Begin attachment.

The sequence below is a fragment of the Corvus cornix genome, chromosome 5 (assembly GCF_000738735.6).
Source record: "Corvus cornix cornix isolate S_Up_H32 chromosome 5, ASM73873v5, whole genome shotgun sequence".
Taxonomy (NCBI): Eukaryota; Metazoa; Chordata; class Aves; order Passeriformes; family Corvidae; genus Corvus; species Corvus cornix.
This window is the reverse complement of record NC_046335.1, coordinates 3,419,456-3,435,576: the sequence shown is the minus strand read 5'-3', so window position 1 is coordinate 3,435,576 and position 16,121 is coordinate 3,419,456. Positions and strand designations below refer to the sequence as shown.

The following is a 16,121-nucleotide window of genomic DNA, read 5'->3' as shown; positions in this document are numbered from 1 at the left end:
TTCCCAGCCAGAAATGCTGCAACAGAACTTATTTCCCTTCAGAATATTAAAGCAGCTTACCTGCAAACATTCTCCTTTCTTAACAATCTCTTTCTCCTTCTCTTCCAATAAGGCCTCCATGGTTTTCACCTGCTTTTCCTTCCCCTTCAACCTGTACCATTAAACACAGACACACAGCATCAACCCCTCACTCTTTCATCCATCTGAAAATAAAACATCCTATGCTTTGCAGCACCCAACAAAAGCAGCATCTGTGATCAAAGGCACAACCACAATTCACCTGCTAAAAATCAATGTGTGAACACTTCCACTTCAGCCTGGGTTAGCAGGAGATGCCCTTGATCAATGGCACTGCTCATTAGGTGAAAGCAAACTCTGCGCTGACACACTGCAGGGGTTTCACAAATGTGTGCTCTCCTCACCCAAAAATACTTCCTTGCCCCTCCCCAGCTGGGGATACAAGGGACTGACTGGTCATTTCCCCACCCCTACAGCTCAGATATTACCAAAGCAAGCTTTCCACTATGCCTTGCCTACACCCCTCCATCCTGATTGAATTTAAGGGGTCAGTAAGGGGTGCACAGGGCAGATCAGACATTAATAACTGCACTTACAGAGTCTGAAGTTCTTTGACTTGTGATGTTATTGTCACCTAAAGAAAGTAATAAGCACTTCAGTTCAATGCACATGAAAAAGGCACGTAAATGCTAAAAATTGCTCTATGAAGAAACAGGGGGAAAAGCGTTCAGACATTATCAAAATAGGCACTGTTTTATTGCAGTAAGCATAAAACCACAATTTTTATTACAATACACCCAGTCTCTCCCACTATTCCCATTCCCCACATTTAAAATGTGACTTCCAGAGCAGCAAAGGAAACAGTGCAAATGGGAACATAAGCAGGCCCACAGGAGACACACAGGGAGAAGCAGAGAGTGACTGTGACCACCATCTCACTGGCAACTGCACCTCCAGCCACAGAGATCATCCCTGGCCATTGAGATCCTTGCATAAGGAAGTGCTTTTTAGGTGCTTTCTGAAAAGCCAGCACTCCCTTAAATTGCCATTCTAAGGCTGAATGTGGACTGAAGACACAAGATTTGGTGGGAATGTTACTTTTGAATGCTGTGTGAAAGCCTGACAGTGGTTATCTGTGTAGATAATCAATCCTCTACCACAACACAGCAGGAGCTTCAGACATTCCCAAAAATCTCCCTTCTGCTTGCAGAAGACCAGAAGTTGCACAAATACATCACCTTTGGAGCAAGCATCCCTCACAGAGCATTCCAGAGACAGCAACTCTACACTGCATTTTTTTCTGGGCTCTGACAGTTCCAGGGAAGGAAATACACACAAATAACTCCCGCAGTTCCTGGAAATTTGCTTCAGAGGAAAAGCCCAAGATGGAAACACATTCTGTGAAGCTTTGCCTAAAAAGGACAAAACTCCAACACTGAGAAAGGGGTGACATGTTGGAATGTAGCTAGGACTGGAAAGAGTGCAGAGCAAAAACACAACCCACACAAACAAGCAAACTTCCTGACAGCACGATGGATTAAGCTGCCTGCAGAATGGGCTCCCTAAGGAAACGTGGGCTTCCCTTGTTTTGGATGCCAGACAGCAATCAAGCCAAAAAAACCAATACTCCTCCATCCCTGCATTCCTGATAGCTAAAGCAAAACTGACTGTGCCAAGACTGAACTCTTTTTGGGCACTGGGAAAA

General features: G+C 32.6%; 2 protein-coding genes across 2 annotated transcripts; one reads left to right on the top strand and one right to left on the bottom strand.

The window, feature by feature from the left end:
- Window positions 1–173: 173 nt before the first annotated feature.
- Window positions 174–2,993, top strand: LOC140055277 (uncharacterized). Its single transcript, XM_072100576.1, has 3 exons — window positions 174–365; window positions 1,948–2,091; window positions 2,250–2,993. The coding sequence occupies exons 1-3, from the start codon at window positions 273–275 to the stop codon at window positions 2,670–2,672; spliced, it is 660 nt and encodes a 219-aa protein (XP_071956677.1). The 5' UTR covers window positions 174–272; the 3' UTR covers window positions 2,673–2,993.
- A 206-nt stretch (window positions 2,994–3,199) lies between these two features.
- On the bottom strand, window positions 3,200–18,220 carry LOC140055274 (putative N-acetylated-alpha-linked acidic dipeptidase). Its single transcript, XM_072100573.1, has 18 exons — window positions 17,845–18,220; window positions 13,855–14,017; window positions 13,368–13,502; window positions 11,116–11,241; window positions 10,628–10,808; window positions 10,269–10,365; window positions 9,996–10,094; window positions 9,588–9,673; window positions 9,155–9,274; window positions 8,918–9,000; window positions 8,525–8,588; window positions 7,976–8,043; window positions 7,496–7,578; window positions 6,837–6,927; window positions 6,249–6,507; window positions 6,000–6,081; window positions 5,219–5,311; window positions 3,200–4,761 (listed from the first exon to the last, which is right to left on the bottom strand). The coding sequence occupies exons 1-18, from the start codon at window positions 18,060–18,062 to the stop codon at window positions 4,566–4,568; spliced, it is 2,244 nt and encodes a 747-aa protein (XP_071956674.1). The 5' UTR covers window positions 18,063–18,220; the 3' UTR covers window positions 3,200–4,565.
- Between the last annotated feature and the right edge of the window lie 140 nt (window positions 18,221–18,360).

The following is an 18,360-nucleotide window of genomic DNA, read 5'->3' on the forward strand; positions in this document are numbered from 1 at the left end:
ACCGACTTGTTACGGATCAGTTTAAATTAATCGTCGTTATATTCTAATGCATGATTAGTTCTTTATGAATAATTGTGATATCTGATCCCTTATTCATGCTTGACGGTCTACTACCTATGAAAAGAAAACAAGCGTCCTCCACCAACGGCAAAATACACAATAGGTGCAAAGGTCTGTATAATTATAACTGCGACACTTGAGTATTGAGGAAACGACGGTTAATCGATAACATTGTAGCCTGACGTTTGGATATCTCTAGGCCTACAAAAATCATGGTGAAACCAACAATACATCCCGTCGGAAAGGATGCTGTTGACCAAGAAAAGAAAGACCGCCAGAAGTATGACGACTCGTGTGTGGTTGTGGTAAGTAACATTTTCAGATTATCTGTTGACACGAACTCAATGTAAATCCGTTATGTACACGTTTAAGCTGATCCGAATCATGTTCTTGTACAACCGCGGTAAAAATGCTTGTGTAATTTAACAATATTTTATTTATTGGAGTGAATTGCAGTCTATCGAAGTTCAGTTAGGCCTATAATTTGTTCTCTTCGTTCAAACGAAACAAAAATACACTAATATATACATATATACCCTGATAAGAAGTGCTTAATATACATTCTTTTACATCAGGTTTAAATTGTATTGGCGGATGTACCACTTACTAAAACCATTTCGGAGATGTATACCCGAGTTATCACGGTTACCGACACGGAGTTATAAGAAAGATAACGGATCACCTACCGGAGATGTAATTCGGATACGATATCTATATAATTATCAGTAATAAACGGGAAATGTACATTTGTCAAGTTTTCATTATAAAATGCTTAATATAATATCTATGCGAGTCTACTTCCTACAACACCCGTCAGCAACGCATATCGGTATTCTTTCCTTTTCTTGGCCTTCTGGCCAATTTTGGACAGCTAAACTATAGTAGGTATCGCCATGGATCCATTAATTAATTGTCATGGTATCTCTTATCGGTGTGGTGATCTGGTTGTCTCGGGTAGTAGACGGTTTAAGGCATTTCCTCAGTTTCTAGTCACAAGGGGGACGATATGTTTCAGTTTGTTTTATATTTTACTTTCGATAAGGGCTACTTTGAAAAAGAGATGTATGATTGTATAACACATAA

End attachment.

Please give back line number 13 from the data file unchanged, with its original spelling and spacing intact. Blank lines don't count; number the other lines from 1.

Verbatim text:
- Between the last annotated feature and the right edge of the window lie 140 nt (window positions 18,221–18,360).